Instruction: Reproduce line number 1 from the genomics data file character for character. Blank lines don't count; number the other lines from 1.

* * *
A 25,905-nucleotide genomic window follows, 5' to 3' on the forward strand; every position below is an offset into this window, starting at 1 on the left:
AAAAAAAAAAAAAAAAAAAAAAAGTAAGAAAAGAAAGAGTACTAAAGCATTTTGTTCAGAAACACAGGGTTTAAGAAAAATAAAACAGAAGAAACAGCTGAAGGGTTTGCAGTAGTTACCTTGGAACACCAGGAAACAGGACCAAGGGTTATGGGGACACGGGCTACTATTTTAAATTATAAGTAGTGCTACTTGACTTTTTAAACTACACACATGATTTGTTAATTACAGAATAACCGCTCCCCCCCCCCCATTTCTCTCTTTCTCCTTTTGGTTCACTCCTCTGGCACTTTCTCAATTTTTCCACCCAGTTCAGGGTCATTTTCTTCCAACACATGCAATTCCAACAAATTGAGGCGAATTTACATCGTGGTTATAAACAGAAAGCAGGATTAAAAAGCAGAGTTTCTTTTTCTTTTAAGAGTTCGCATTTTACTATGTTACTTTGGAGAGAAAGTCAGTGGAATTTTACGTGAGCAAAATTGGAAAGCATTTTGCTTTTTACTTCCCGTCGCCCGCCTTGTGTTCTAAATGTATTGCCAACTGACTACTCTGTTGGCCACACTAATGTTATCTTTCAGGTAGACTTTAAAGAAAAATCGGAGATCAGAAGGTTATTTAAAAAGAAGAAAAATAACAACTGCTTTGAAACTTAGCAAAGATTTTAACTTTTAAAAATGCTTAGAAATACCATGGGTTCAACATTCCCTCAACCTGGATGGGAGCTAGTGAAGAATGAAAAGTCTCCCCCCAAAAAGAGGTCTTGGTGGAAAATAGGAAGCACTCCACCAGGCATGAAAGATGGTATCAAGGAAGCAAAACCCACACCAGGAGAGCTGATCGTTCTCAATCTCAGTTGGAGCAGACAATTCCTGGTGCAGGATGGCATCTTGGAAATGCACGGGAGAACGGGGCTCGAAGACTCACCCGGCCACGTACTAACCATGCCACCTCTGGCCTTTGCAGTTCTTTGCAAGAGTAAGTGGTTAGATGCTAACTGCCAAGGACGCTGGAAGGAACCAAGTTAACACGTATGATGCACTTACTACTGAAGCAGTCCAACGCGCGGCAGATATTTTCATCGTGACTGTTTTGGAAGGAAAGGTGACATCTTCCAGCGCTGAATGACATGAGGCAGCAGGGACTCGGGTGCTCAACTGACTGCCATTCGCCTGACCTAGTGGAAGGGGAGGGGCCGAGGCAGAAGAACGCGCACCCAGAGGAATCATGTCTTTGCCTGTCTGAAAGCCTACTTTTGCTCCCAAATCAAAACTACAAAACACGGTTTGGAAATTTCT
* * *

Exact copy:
A 25,905-nucleotide genomic window follows, 5' to 3' on the forward strand; every position below is an offset into this window, starting at 1 on the left: